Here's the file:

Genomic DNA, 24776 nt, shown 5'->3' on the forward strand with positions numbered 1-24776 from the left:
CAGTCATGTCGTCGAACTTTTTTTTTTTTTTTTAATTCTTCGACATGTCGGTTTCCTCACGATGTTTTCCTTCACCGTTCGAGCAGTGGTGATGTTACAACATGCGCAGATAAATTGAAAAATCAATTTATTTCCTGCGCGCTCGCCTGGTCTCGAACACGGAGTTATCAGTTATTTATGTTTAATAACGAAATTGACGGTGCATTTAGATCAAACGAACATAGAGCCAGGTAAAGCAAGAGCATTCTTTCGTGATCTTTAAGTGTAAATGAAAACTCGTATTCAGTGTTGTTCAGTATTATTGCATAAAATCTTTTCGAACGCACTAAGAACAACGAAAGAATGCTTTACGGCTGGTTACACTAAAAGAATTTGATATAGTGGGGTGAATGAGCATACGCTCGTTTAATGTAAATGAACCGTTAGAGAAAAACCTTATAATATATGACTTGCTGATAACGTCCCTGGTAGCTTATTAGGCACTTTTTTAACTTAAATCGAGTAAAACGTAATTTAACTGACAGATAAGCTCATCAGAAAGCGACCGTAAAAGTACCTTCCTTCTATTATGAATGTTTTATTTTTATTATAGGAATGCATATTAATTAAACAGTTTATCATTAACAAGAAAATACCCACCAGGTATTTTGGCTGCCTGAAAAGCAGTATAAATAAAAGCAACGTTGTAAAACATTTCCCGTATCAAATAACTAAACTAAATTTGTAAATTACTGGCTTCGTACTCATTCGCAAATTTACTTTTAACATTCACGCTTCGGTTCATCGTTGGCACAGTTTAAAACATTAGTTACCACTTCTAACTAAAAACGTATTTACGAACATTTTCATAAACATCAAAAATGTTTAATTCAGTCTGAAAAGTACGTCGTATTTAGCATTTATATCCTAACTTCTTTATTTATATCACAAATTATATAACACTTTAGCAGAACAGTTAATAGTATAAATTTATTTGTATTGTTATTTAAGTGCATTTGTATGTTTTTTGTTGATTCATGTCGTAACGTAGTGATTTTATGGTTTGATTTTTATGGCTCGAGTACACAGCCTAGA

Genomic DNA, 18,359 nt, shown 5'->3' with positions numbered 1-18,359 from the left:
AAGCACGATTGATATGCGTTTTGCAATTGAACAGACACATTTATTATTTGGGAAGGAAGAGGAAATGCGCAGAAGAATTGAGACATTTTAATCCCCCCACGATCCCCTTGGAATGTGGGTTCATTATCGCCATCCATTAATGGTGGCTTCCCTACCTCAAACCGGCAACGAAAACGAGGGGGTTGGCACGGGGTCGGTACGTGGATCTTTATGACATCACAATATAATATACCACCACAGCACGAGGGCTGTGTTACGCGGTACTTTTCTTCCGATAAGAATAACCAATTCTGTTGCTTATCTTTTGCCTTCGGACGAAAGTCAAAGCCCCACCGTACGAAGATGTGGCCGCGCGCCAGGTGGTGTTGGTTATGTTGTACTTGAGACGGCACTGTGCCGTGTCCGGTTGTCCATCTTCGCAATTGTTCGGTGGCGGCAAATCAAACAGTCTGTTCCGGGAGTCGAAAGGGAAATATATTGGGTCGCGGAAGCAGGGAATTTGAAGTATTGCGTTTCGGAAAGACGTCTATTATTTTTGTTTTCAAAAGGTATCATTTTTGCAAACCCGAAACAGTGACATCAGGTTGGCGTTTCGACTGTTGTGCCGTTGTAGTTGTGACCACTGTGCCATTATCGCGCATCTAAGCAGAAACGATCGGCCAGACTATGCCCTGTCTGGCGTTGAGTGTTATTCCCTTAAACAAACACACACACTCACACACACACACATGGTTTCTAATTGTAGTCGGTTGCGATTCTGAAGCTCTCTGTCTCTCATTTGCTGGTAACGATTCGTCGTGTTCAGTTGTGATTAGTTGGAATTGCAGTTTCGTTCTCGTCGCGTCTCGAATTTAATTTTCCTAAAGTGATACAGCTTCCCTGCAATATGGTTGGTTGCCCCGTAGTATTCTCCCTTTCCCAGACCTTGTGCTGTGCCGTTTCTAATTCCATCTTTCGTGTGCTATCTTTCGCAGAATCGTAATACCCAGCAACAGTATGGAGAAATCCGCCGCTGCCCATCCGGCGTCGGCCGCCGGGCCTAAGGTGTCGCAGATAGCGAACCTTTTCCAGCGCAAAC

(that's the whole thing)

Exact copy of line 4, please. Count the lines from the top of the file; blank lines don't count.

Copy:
AAGCACGATTGATATGCGTTTTGCAATTGAACAGACACATTTATTATTTGGGAAGGAAGAGGAAATGCGCAGAAGAATTGAGACATTTTAATCCCCCCACGATCCCCTTGGAATGTGGGTTCATTATCGCCATCCATTAATGGTGGCTTCCCTACCTCAAACCGGCAACGAAAACGAGGGGGTTGGCACGGGGTCGGTACGTGGATCTTTATGACATCACAATATAATATACCACCACAGCACGAGGGCTGTGTTACGCGGTACTTTTCTTCCGATAAGAATAACCAATTCTGTTGCTTATCTTTTGCCTTCGGACGAAAGTCAAAGCCCCACCGTACGAAGATGTGGCCGCGCGCCAGGTGGTGTTGGTTATGTTGTACTTGAGACGGCACTGTGCCGTGTCCGGTTGTCCATCTTCGCAATTGTTCGGTGGCGGCAAATCAAACAGTCTGTTCCGGGAGTCGAAAGGGAAATATATTGGGTCGCGGAAGCAGGGAATTTGAAGTATTGCGTTTCGGAAAGACGTCTATTATTTTTGTTTTCAAAAGGTATCATTTTTGCAAACCCGAAACAGTGACATCAGGTTGGCGTTTCGACTGTTGTGCCGTTGTAGTTGTGACCACTGTGCCATTATCGCGCATCTAAGCAGAAACGATCGGCCAGACTATGCCCTGTCTGGCGTTGAGTGTTATTCCCTTAAACAAACACACACACTCACACACACACACATGGTTTCTAATTGTAGTCGGTTGCGATTCTGAAGCTCTCTGTCTCTCATTTGCTGGTAACGATTCGTCGTGTTCAGTTGTGATTAGTTGGAATTGCAGTTTCGTTCTCGTCGCGTCTCGAATTTAATTTTCCTAAAGTGATACAGCTTCCCTGCAATATGGTTGGTTGCCCCGTAGTATTCTCCCTTTCCCAGACCTTGTGCTGTGCCGTTTCTAATTCCATCTTTCGTGTGCTATCTTTCGCAGAATCGTAATACCCAGCAACAGTATGGAGAAATCCGCCGCTGCCCATCCGGCGTCGGCCGCCGGGCCTAAGGTGTCGCAGATAGCGAACCTTTTCCAGCGCAAAC